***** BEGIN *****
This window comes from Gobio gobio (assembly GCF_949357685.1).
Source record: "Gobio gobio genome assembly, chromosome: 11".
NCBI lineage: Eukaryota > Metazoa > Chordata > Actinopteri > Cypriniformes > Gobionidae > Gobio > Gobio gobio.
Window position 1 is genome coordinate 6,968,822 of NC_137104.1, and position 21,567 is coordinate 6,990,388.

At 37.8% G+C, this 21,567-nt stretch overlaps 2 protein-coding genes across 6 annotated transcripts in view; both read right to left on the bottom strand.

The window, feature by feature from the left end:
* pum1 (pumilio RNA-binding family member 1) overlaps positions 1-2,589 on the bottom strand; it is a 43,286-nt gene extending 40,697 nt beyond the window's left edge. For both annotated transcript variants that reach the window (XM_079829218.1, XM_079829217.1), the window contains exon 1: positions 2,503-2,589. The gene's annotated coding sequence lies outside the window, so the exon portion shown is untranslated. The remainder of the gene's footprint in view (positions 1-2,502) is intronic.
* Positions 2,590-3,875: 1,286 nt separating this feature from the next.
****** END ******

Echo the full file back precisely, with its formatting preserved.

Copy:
This window comes from Gobio gobio (assembly GCF_949357685.1).
Source record: "Gobio gobio genome assembly, chromosome: 11".
NCBI lineage: Eukaryota > Metazoa > Chordata > Actinopteri > Cypriniformes > Gobionidae > Gobio > Gobio gobio.
Window position 1 is genome coordinate 6,968,822 of NC_137104.1, and position 21,567 is coordinate 6,990,388.

At 37.8% G+C, this 21,567-nt stretch overlaps 2 protein-coding genes across 6 annotated transcripts in view; both read right to left on the bottom strand.

The window, feature by feature from the left end:
* pum1 (pumilio RNA-binding family member 1) overlaps positions 1-2,589 on the bottom strand; it is a 43,286-nt gene extending 40,697 nt beyond the window's left edge. For both annotated transcript variants that reach the window (XM_079829218.1, XM_079829217.1), the window contains exon 1: positions 2,503-2,589. The gene's annotated coding sequence lies outside the window, so the exon portion shown is untranslated. The remainder of the gene's footprint in view (positions 1-2,502) is intronic.
* Positions 2,590-3,875: 1,286 nt separating this feature from the next.